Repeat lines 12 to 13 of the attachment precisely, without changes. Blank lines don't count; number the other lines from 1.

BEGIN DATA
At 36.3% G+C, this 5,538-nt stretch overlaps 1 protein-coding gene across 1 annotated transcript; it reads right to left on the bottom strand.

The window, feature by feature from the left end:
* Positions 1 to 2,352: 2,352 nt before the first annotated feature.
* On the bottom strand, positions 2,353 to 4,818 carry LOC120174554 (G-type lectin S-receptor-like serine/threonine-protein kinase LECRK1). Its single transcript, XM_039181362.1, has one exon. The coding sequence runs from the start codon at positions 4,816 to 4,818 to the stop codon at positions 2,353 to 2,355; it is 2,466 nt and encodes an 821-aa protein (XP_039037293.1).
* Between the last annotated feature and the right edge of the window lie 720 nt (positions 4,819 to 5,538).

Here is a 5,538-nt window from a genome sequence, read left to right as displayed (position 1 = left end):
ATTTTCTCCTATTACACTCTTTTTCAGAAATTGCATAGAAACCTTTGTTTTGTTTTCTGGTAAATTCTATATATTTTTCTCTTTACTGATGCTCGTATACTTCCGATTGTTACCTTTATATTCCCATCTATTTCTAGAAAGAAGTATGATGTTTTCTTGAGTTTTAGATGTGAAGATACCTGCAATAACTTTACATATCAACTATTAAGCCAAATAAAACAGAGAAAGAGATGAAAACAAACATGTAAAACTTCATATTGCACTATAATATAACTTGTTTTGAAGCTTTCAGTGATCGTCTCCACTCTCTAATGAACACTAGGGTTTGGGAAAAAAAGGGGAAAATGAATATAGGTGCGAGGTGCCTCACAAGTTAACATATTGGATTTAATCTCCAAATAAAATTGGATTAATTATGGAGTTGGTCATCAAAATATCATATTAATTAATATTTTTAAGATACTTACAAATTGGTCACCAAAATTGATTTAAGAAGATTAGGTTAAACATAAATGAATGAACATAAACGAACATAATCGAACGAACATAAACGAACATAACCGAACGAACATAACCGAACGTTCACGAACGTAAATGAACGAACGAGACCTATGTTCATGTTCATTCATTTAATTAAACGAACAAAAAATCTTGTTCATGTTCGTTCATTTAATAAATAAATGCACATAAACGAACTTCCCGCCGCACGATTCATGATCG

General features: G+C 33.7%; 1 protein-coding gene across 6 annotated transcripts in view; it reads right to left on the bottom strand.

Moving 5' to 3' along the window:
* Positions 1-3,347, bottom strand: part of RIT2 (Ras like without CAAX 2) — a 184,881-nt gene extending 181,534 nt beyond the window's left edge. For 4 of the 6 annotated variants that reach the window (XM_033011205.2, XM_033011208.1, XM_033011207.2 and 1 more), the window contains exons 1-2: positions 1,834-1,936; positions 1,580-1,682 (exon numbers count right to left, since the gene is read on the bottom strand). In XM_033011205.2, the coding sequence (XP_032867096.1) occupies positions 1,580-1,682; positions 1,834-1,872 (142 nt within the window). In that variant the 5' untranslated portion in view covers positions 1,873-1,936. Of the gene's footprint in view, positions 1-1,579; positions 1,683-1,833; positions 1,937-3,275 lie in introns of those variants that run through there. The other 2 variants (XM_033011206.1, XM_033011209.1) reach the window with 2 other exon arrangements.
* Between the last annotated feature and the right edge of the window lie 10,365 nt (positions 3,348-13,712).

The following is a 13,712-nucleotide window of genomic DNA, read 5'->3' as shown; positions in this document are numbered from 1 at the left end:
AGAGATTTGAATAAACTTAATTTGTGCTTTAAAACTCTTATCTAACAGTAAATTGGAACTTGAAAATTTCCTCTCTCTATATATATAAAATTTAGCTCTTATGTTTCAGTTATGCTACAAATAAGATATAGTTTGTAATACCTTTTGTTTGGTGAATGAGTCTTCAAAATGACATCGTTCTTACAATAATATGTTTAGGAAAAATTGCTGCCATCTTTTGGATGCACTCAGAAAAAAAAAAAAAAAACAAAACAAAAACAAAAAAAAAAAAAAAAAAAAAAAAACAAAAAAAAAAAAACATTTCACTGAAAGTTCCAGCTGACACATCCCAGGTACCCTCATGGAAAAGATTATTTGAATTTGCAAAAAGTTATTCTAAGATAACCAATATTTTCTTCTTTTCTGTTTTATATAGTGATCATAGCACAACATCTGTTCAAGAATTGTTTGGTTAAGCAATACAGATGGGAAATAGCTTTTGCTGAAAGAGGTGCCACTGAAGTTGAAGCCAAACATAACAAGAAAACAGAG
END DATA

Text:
The following is a 13,712-nucleotide window of genomic DNA, read 5'->3' as shown; positions in this document are numbered from 1 at the left end:
AGAGATTTGAATAAACTTAATTTGTGCTTTAAAACTCTTATCTAACAGTAAATTGGAACTTGAAAATTTCCTCTCTCTATATATATAAAATTTAGCTCTTATGTTTCAGTTATGCTACAAATAAGATATAGTTTGTAATACCTTTTGTTTGGTGAATGAGTCTTCAAAATGACATCGTTCTTACAATAATATGTTTAGGAAAAATTGCTGCCATCTTTTGGATGCACTCAGAAAAAAAAAAAAAAAACAAAACAAAAACAAAAAAAAAAAAAAAAAAAAAAAAACAAAAAAAAAAAAACATTTCACTGAAAGTTCCAGCTGACACATCCCAGGTACCCTCATGGAAAAGATTATTTGAATTTGCAAAAAGTTATTCTAAGATAACCAATATTTTCTTCTTTTCTGTTTTATATAGTGATCATAGCACAACATCTGTTCAAGAATTGTTTGGTTAAGCAATACAGATGGGAAATAGCTTTTGCTGAAAGAGGTGCCACTGAAGTTGAAGCCAAACATAACAAGAAAACAGAG